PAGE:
“It took me a really long time to get the confidence to get out there and do it,” he said. “And it really was my wife and her friend that ultimately went, you know, the only way you’re going to find out is to go out and do it — kind of a put up or shut up kind of thing.”

Read the full Q&A with Gibson by becoming a premium subscriber to Kitsap Scene+

Gibson was well aware that people online and on social media can be “brutal,” he said. “I wasn’t sure if I was ready for that,” he said. “It was really taking a leap.” Thankfully, the response was mostly positive, he said.

As his music career started picking up steam, Gibson said he struggled to put together a full band.

Joel Gibson Jr.
Joel Gibson Jr. (Photo courtesy of Joel Gibson Jr.)

“I didn’t really know any other players that weren’t already in a band,” he said. “And then it was a matter of getting in and recording our music.”

Although streaming dominates the music landscape, people still love CDS, particularly if it’s to support a live performer, Gibson said. He put out his first album, an acoustic EP called “Here up North,” in 2017 because people kept encouraging him to record one.

Gibson started out mostly covering other artists’ songs, but as he continued playing, he began writing more of his own music. He continues to do a mix of covers and originals at his shows, but finds that his fans particularly appreciate the latter.

“We reach a pretty broad audience just by the covers, and then we kind of mix in our original music, which tends to get the best feedback,” he said. “People are like, ‘You did awesome on the covers, but we really like your original music. You need to play more of that.’”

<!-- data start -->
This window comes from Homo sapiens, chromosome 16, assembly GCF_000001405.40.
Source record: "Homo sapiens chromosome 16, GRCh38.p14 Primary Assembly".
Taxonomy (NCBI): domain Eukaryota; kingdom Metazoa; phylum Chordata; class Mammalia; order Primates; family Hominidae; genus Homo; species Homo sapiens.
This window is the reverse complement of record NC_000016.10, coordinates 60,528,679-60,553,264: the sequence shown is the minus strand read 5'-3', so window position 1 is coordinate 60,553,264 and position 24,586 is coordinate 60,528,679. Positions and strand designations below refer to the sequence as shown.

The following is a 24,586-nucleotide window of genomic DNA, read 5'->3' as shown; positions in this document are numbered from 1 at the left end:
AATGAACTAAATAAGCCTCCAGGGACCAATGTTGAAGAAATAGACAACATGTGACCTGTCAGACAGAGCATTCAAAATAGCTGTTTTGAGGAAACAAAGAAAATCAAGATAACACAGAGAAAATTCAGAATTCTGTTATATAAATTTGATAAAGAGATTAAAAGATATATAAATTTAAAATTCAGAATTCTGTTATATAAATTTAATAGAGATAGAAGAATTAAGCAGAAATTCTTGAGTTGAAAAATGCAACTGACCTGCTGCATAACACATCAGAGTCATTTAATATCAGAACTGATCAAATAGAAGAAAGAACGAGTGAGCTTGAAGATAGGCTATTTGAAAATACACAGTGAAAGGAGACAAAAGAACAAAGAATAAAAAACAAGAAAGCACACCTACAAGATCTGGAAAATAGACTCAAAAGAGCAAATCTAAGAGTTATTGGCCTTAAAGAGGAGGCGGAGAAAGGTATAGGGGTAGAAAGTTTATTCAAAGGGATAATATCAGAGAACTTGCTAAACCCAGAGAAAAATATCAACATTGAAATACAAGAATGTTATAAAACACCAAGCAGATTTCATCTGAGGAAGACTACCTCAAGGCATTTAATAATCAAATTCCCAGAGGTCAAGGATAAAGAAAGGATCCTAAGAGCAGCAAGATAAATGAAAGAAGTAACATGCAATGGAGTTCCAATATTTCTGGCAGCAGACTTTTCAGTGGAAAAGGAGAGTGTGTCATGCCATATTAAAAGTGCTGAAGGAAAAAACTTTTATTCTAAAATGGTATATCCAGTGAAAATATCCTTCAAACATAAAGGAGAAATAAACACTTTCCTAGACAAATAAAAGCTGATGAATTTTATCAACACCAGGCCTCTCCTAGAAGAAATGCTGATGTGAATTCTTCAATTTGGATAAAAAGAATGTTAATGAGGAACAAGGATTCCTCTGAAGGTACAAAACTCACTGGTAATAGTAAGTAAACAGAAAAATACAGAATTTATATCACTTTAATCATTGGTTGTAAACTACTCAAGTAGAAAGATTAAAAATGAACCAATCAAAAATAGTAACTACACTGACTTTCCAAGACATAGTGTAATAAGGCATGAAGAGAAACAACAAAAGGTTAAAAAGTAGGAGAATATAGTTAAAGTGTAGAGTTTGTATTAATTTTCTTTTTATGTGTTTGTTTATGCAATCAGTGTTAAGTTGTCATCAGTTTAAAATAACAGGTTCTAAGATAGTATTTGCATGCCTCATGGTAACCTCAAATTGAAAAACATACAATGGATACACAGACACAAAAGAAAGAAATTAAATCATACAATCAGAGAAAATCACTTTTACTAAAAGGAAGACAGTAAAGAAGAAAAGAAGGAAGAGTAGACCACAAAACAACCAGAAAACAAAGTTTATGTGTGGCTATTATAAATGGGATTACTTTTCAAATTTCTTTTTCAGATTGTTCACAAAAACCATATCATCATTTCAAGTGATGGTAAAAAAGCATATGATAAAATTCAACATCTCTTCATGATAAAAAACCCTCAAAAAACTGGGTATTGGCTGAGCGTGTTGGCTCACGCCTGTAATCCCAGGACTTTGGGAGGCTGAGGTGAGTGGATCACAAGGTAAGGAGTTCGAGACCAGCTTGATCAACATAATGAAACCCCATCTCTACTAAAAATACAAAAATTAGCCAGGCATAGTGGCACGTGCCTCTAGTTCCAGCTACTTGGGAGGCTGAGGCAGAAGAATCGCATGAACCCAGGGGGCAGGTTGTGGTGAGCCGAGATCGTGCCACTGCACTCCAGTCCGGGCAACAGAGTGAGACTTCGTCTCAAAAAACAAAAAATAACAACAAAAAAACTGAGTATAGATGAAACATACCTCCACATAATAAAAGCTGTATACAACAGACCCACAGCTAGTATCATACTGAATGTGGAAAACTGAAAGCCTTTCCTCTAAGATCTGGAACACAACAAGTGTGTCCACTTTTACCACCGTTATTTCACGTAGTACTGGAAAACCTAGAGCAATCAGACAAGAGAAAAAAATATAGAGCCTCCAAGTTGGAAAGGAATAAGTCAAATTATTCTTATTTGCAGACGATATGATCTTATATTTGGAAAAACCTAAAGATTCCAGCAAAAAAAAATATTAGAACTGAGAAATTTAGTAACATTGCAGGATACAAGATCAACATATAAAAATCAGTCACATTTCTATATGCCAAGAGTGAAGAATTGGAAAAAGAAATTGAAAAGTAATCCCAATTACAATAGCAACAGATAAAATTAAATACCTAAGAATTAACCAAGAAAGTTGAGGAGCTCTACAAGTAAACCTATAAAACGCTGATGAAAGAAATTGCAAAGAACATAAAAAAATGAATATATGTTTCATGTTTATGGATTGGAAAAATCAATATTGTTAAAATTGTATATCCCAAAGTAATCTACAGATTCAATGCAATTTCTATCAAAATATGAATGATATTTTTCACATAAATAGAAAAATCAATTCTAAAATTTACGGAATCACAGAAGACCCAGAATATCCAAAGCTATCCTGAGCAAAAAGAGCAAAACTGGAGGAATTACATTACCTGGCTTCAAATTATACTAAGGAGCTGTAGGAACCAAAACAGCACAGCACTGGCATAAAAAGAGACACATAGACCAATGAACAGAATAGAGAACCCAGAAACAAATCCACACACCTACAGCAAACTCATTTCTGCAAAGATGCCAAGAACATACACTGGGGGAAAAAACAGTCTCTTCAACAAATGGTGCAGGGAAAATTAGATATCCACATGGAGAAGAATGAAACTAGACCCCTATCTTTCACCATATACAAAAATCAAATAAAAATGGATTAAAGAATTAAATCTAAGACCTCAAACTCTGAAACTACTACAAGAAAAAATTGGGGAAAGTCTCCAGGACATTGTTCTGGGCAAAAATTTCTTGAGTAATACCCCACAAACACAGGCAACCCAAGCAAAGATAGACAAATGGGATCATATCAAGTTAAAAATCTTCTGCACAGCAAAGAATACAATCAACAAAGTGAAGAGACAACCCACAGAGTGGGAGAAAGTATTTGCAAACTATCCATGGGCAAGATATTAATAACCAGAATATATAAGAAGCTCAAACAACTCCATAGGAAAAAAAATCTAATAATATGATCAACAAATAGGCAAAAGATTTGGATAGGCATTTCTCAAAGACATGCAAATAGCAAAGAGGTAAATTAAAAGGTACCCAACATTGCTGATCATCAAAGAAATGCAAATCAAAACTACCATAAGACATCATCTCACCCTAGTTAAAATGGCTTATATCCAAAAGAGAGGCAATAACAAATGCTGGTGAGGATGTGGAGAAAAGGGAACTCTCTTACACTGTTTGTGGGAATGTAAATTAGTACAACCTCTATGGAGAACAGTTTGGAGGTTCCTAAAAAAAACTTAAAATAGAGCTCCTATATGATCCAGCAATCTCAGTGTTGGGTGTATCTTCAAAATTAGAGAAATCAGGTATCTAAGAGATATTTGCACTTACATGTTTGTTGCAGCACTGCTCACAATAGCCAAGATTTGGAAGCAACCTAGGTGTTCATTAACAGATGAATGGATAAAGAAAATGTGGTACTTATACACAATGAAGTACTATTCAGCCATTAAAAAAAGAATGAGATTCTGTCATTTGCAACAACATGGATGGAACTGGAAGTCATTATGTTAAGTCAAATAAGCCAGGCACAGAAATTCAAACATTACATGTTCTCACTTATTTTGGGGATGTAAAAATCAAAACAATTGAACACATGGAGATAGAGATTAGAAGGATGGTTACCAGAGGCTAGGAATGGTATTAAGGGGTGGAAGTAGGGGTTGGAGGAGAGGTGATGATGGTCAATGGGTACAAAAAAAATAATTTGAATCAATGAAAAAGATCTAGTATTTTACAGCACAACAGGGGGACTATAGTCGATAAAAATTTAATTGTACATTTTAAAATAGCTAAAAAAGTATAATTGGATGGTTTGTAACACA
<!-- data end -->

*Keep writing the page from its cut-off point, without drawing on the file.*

Gibson describes his music as country rock, and although the Pacific Northwest is better known for grunge and rock than country, he says there’s an underappreciated appetite for country music here.

“From a tour standpoint, when country acts come here, they sell out just like any other act, if not faster in some cases,” he said. “Sometimes they play two nights. People love country music and I’ve always thought it’s because it’s universal. I think it speaks to the average person. … There’s plenty of country fans north of the Mason-Dixon.”

Even so, Gibson said he prides himself on winning over people who aren’t normally country music fans.

“The biggest compliment and/or feedback we get is, ‘I hate country music, but I like you. I love your show,’” he said. “And a lot of times that could be a spouse, like the girlfriend or the wife dragged the guy out, ‘She made me come to this, she said I’d like it and I didn’t think I would, but I love it.’”